Blame your insurer for selling you crappy insurance:
The controversy mainly surrounds the minority of Americans who shop individually for insurance – not for people insured through an employer-based plan or a government program such as Medicare.
The White House has said that, technically, the law allows insurance plans that individuals had in 2009 to be grandfathered in under the law, whether or not their coverage meets ACA conditions.
In practice, though, it’s common for insurance companies to change their policies frequently. Once they change, the policies need to comply with ACA standards of acceptable coverage.
So, as Obama argued, many Americans will now be offered stronger insurance coverage. And in a shift from prior law, a policy can’t be denied or jacked up in price based on an individual’s health.
“Junk insurance,” Like this idiot:
On CBS This Morning, Crawford reported that 56-year-old Dianne Barrette received a letter last month “from Blue Cross Blue Shield, informing her that as of January 2014, she would lose her current plan. She pays $54 a month. The new plan she’s being offered would run $591 a month, ten times more than what she currently pays.”
[…]First of all, the plan that Barrette paid $54 a month for is barely health insurance at all. It’s part of a subset of insurance that Consumer Reports calls “junk health insurance” (and which even the company that sells it recommends that customers not rely solely upon) and it pays only $50 towards most of the services it covers. That’s it. If Dianne went to the doctor every week for a year, her plan would pay, at most, $2600. Meanwhile, based on average office visit charges, Diane would pay about $5,600.00. She probably doesn’t go to the doctor every week, of course, which means her plan pays a lot less, while her premium buys her a lot less. If she goes to the doctor, say, six times in a year, she’s paid a $648 premium for the privilege of spending another $600 on office visits. The plan also pays up to $15 per prescription, which will get you a few milligrams of most prescription drugs. The one decent deal on her plan is that it covers 100% of in-network lab services.
But many people just want the peace of mind to know that if something really bad happens, they won’t have to worry about being billed into the poorhouse. What if the worst happens, and Dianne needs to be hospitalized due to sudden illness or injury? Well, unless Dianne is suffering complications due to pregnancy, her plan covers nothing. If she’s having complications from pregnancy, it covers fifty bucks. It’s entirely possible that now-healthy Dianne is “happy” with this plan, but the whole idea behind the Affordable Care Act is that the rest of us are not happy having to pick up the tab if Dianne gets a disease, has an accident, or otherwise needs to go to the hospital. Frankly, though, Dianne would be better off saving that $648 and negotiating her office visits on her own.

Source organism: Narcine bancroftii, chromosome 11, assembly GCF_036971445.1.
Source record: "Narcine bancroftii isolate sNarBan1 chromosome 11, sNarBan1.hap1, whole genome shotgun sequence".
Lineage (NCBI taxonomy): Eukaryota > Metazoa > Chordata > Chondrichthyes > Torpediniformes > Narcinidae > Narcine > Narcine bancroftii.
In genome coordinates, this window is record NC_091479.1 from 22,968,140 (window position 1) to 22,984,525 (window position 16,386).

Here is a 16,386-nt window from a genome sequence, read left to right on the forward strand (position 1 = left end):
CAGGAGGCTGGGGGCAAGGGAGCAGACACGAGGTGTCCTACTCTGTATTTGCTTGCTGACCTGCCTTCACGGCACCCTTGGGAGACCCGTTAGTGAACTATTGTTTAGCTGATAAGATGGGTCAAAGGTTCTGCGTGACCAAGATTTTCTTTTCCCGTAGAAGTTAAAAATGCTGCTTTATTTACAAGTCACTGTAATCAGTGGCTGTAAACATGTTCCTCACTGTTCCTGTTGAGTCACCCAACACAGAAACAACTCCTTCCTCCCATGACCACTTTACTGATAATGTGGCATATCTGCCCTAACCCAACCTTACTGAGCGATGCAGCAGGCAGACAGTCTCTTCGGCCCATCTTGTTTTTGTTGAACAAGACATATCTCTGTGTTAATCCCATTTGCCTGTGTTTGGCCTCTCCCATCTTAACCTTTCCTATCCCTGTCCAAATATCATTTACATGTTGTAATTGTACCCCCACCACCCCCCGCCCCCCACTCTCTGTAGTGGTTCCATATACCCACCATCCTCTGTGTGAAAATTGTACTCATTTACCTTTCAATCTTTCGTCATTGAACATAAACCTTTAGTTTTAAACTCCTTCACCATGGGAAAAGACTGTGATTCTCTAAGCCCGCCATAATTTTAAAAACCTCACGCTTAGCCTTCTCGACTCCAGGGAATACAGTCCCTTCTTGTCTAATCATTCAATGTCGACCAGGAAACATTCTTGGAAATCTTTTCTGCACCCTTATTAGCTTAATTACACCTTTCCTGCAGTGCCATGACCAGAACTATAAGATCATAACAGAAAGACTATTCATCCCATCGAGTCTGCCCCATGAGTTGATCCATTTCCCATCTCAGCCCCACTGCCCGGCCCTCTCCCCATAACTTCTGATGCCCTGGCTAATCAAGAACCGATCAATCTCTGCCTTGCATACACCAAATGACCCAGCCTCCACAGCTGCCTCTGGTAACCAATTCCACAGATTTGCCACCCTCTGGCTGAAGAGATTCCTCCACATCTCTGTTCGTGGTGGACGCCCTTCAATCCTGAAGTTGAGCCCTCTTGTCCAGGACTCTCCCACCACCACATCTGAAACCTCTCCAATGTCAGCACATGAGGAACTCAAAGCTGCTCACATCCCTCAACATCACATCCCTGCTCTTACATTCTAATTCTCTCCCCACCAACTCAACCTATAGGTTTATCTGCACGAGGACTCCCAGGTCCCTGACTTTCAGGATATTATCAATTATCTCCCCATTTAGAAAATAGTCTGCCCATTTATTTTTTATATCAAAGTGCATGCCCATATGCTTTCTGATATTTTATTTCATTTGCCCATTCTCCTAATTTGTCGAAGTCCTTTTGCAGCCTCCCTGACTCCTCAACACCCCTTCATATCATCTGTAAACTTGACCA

Ironically, it took FOX News(!) to get the other side of the story out:
Greta [van Susteren] teed up the interview using the same setup as Crawford’s piece, that Barrette is “finding out she will have to pay 10 times as much for health insurance” because “she is losing her current plan to Obamacare.”
“I have a copy of your Florida Blue insurance and it’s about $54 a month,” Greta continued, “and now I understand that under Obamacare, it’s going to go up, at least they said that the policy they would offer you under Florida Blue, would be $591; is that correct?”
Actually, the plan BCBSFL was only one of many plans Dianne has to choose from, 10 of which are cheaper than that $591, and based on her income, she’d only pay around $209 a month, but Greta did cut right to the chase about the quality of her old plan.
“Your $54 a month policy is a pretty, you know, bare bones policy, “Greta said. “Why do you want to keep that one, except for the price? Maybe you can get something better with a subsidy?”
“Well, I know it doesn’t cover lengthy hospital stays,” Barrette replied, adding “It’s perfect for what I want. I get co-pays for doctor visits and prescriptions. So it suffices what I need. Also, the price isn’t too bad either.”
Her $54 plan actually doesn’t have copays for doctor visits and prescriptions. It pays $50 toward covered doctor’s visits, Dianne pays the rest, and $15 toward prescriptions, Dianne pays the rest. As for hospitalization, Greta again went where CBS did not, and actually asked about it.
“Well, does it pay for any hospitalization, the current policy you have?” Greta asked.
“Again, I’m a little confused about it,” Barrette answered. “I have been reading over and over the policies, and it appears that it does cover some outpatient, but when you go through the booklet they sent, it would say refer to this, refer to it but then refer back to… it was very confusing.”
Keep all this in mind when your idiot conservative friends start getting all “But he promissssssssssssssssssed!” about Obamacare. Yes, you can keep your plan if you’re happy with it AND if it meets the criteria established for minimum healthcare coverage under the ACA. But if it doesn’t, the insurance company has to kick you off, just like a bar has to kick you out if its closing time. There’s a law, you see…